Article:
Once in the nursing home, he declined further. His body became contracted, although he still had strength in his hands, he could squeeze like the best of them! But he could no longer walk. By the end of May 2014, he was no longer speaking. Oh how I wished I could hear him call me his "little girl" one more time. He was alert, but not verbal or mobile. He eventually stopped opening his mouth to eat, a feeding tube was placed as Mom was just not ready to let him go. In September 2014, dad developed pneumonia along with several wounds and infections. He was hospitalized once more. The attending MD told us, in a very caring manner, but factually, that the end was near and she felt his condition was caused by Vascular Dementia...also a rapid progression type. We put hospice in place. Dad was stable enough to return to the nursing home. Sadly, he died 2 days later.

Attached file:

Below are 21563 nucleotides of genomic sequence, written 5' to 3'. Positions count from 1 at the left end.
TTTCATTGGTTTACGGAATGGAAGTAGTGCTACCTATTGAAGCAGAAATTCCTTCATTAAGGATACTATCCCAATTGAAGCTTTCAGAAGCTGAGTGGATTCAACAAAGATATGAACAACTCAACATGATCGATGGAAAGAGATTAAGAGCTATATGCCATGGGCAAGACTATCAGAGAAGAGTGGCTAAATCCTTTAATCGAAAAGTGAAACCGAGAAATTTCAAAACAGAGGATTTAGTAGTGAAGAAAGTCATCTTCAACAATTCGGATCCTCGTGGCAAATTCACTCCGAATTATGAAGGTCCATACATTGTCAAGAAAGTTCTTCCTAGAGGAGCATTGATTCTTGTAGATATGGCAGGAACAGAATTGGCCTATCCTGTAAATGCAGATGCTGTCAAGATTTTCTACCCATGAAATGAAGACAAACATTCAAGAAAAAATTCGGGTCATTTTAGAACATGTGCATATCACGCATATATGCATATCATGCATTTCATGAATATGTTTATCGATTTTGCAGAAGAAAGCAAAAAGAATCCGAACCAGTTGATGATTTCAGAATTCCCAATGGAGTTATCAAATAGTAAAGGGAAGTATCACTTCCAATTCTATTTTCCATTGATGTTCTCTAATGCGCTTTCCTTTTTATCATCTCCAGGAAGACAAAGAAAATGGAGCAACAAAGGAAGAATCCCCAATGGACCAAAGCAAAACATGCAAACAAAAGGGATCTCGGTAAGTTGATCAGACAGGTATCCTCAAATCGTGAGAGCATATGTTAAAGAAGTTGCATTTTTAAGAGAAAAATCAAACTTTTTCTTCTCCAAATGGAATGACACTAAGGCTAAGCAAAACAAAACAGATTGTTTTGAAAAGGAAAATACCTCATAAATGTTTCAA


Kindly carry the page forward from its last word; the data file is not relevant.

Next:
It has been a whirlwind to say the least. Because it happened so fast, and the attending MD at the hospital thought it was a form of dementia not CJD, we never even thought about an autopsy to determine the actual cause. Now I wish we had.
To anyone who's loved one is declining rapidly with all symptoms pointing to any form of CJD, I say put in place an autopsy. It will give you some peace of mind.
God Bless all of you who are going through this.
By Arturo on October 23, 2014 - 1:40pm
your comment did not sound crazy. I, along with many other families, believe there could be an environmental factor (whether it be exposure to BSE or otherwise) in the high percentages of Sporadic CJD cases. BSE and nvCJD (along with Feline Spongiform Encephalopathy) has shown us that the Prions can cross the species barrier. But there's still is so much unknown about Prion disease and CJD. Take care, God bless...